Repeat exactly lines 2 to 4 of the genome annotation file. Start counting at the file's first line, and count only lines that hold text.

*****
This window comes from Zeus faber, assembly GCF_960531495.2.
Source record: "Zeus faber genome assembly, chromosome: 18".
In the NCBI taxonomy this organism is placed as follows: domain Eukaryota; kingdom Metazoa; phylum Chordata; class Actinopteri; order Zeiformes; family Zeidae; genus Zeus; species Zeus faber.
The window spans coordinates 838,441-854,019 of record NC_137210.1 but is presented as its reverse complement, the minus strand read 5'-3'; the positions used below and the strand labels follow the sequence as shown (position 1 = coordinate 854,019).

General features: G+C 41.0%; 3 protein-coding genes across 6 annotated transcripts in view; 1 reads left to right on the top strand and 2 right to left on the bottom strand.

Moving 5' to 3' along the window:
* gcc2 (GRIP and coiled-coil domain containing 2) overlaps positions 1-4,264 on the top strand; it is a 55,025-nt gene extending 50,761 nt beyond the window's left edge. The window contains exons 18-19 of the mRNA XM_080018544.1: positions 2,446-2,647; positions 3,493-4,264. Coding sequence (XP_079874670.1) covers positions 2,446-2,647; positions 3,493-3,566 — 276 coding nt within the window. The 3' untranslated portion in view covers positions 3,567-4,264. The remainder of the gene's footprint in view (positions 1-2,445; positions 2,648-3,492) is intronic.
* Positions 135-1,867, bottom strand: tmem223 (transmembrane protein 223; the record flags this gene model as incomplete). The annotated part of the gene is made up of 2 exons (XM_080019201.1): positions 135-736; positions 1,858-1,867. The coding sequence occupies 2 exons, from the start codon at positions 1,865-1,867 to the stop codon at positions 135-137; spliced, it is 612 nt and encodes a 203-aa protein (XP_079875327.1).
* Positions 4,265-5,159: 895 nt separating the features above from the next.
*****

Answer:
Source record: "Zeus faber genome assembly, chromosome: 18".
In the NCBI taxonomy this organism is placed as follows: domain Eukaryota; kingdom Metazoa; phylum Chordata; class Actinopteri; order Zeiformes; family Zeidae; genus Zeus; species Zeus faber.
The window spans coordinates 838,441-854,019 of record NC_137210.1 but is presented as its reverse complement, the minus strand read 5'-3'; the positions used below and the strand labels follow the sequence as shown (position 1 = coordinate 854,019).